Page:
"I am very excited for my new role as an IPM advisor based in Southern California and for the opportunity to serve one of the most important vegetable production regions in the state,” Barman said. “The diversity and intensity of crop production in this region demand targeted research to solve pest management issues and effective extension programs to reach diverse clientele. I feel prepared for this job with my experience and passion to serve the community.”
Barman earned a bachelor's degree at Assam Agricultural University in India, and master's degrees in Indiana and at Texas Tech University, Lubbock. In 2011, he completed a doctorate degree at Texas A&M University in College Station, where he developed a research program to understand the extent of damage and management of thrips in the Texas High Plains region.
Barman comes to UC Cooperative Extension from the University of Georgia, where he led a whitefly monitoring and management progress across cropping systems in the southern region the state.
Barman can be reached at (209) 285-9810 and email@example.com. His Twitter handle is @Ento_Barman.
Tian joins UCCE as viticulture advisor in Kern County
Tian Tian has been named the UC Cooperative Extension viticulture advisor in Kern County, beginning Jan. 4, 2021. Tian previously served as a graduate research assistant at Oregon State University in Corvallis, where she conducted experiments and statistical analyses of data sets while completing her doctoral degree.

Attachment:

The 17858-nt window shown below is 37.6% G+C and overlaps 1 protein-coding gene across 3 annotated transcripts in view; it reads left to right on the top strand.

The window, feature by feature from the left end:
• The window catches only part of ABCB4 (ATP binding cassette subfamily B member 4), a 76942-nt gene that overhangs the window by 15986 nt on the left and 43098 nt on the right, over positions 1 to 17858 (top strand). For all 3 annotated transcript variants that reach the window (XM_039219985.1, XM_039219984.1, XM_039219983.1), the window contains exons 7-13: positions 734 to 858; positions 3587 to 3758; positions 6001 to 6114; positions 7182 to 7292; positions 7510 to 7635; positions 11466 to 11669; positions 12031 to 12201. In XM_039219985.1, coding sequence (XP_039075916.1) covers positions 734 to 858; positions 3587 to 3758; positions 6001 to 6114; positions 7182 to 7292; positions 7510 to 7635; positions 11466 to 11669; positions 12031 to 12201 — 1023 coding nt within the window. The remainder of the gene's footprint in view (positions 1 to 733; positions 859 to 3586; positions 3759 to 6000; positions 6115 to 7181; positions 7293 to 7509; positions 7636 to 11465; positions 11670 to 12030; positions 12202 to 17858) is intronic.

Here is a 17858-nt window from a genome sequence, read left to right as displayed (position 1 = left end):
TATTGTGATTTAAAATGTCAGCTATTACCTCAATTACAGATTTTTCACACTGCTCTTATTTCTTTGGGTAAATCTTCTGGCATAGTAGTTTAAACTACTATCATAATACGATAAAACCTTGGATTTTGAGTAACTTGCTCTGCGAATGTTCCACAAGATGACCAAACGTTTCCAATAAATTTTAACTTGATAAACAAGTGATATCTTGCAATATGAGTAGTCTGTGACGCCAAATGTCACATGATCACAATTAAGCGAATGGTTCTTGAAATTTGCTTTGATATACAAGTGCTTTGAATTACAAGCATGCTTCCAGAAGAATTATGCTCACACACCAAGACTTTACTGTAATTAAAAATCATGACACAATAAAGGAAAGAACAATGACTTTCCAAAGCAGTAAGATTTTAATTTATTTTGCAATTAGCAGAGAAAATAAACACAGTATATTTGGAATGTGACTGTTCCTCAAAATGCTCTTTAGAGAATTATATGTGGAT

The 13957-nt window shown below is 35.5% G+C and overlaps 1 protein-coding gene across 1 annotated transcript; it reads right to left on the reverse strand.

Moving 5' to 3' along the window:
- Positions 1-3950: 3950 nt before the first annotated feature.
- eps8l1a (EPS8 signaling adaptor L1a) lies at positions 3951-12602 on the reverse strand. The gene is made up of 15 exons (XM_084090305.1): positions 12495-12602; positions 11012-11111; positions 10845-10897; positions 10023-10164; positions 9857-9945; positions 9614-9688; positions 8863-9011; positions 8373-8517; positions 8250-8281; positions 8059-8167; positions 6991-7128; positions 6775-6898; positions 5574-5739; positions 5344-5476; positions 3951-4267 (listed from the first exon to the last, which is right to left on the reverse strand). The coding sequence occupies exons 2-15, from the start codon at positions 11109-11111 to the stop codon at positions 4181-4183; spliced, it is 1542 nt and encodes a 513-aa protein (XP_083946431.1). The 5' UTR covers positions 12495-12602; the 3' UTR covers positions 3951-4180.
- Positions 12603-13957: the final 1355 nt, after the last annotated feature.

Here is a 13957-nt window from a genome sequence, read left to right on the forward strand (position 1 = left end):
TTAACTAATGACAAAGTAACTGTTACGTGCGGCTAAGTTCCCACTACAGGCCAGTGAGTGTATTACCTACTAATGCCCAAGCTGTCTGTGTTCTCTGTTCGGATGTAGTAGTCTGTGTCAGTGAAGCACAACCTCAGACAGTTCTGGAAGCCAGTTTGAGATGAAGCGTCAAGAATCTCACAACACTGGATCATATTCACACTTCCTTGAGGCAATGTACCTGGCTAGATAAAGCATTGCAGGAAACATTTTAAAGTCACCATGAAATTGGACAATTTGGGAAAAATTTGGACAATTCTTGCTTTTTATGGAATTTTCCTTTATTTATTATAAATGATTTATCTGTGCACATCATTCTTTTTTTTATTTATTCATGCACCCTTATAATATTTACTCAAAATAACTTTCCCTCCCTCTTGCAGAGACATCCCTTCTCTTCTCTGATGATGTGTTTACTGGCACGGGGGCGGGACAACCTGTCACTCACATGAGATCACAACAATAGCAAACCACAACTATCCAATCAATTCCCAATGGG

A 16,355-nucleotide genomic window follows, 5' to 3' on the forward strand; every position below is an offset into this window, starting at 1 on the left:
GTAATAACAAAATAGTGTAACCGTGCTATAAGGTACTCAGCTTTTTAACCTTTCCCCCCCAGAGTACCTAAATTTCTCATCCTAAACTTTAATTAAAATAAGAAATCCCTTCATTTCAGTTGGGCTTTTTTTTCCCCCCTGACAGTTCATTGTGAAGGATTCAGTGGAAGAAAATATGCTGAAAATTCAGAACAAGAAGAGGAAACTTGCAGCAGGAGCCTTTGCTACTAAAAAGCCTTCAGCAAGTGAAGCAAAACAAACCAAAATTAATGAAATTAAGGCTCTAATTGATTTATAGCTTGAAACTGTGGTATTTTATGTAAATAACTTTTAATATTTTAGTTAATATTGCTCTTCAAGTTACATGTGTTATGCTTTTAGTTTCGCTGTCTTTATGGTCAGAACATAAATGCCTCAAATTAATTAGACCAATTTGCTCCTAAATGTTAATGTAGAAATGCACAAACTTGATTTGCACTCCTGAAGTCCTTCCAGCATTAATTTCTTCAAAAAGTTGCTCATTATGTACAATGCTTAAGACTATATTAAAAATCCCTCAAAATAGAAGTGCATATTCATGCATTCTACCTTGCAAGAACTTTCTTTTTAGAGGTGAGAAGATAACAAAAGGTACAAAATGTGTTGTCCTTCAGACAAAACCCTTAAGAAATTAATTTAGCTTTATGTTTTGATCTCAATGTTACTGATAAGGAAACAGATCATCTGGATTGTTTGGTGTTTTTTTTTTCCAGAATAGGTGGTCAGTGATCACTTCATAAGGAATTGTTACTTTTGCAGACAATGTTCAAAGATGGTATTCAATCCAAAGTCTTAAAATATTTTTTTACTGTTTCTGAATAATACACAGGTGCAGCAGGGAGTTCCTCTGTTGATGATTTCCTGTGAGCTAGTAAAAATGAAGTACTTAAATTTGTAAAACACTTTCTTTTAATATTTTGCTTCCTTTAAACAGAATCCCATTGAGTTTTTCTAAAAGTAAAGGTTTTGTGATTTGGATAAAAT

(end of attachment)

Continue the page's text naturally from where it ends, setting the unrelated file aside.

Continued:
“I feel very excited to join UC Cooperative Extension and be part of this collaborative group,” Tian said. “I look forward to working with local growers and industry to improve management practices in the vineyard and increase the profit margin of table grape production.”
Tian earned a master's degree at California State University, Fresno, and a bachelor's degree at Northwest Agriculture and Forestry University, China, both in viticulture and enology. For several years she worked in industry, including an internship at E. & J. Gallo Winery in Modesto and as the assistant vineyard manager at Berryessa Gap Vineyard in Winters.
Tian's doctoral research focused on development of better guidelines for vineyard nitrogen management for growers in the Willamette Valley. She and the research team evaluated the influences of vineyard nitrogen on vine productivity, fruit composition and wine characteristics in chardonnay and pinot noir.
Tian can be reached at firstname.lastname@example.org. Her Twitter handle is @TianUcce.
Garay named social media strategist
Dora Garay joined UC ANR as a social media strategist on Jan. 19. She brings over 15 years of communications experience, most recently serving as the digital marketing specialist at Everett Community College in Washington, where she managed more than 20 college-wide social media accounts and conducted innovative marketing campaigns in both English and Spanish.
Garay has a track record of engaging and empowering communities through her effective communications strategies and social media expertise. Along with more than a decade of working with digital media, her experience includes producing news and education segments for Univision, a top-rated television network.
Garay earned a bachelor of arts in political science at UC Berkeley and a Master of Communication in Digital Media at University of Washington.
She will be based in the UC ANR building in Davis and can be reached at email@example.com and (510) 630-5622. Her Twitter handle is @DoraliciaGaray.